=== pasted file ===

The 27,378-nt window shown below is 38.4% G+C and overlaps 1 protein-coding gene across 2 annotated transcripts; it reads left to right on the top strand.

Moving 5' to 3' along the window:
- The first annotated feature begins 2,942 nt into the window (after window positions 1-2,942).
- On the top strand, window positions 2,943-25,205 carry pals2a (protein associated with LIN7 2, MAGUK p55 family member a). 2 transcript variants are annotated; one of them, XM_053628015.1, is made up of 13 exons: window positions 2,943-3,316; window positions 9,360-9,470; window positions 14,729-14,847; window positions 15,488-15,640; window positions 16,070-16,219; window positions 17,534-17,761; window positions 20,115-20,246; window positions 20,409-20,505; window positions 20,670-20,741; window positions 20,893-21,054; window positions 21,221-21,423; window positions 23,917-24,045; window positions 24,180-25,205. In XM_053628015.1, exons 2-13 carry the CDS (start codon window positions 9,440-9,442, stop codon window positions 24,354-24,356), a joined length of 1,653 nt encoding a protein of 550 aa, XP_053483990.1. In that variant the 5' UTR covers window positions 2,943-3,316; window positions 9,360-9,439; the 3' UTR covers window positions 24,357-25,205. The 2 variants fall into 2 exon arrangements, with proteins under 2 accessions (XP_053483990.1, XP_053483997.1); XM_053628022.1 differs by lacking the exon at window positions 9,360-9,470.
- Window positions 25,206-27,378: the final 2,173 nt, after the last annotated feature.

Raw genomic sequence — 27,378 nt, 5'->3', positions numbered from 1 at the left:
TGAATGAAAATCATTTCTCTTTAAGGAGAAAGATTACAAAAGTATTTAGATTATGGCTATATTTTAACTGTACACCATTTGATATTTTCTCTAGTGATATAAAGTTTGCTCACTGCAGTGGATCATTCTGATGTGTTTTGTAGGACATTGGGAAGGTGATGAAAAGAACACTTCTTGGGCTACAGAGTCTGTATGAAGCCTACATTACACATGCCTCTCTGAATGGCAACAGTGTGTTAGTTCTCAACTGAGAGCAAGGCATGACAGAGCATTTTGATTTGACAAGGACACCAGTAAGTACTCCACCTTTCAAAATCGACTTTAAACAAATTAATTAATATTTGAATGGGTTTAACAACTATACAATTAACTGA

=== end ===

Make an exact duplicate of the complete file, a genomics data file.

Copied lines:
The 27,378-nt window shown below is 38.4% G+C and overlaps 1 protein-coding gene across 2 annotated transcripts; it reads left to right on the top strand.

Moving 5' to 3' along the window:
- The first annotated feature begins 2,942 nt into the window (after window positions 1-2,942).
- On the top strand, window positions 2,943-25,205 carry pals2a (protein associated with LIN7 2, MAGUK p55 family member a). 2 transcript variants are annotated; one of them, XM_053628015.1, is made up of 13 exons: window positions 2,943-3,316; window positions 9,360-9,470; window positions 14,729-14,847; window positions 15,488-15,640; window positions 16,070-16,219; window positions 17,534-17,761; window positions 20,115-20,246; window positions 20,409-20,505; window positions 20,670-20,741; window positions 20,893-21,054; window positions 21,221-21,423; window positions 23,917-24,045; window positions 24,180-25,205. In XM_053628015.1, exons 2-13 carry the CDS (start codon window positions 9,440-9,442, stop codon window positions 24,354-24,356), a joined length of 1,653 nt encoding a protein of 550 aa, XP_053483990.1. In that variant the 5' UTR covers window positions 2,943-3,316; window positions 9,360-9,439; the 3' UTR covers window positions 24,357-25,205. The 2 variants fall into 2 exon arrangements, with proteins under 2 accessions (XP_053483990.1, XP_053483997.1); XM_053628022.1 differs by lacking the exon at window positions 9,360-9,470.
- Window positions 25,206-27,378: the final 2,173 nt, after the last annotated feature.

Raw genomic sequence — 27,378 nt, 5'->3', positions numbered from 1 at the left:
TGAATGAAAATCATTTCTCTTTAAGGAGAAAGATTACAAAAGTATTTAGATTATGGCTATATTTTAACTGTACACCATTTGATATTTTCTCTAGTGATATAAAGTTTGCTCACTGCAGTGGATCATTCTGATGTGTTTTGTAGGACATTGGGAAGGTGATGAAAAGAACACTTCTTGGGCTACAGAGTCTGTATGAAGCCTACATTACACATGCCTCTCTGAATGGCAACAGTGTGTTAGTTCTCAACTGAGAGCAAGGCATGACAGAGCATTTTGATTTGACAAGGACACCAGTAAGTACTCCACCTTTCAAAATCGACTTTAAACAAATTAATTAATATTTGAATGGGTTTAACAACTATACAATTAACTGA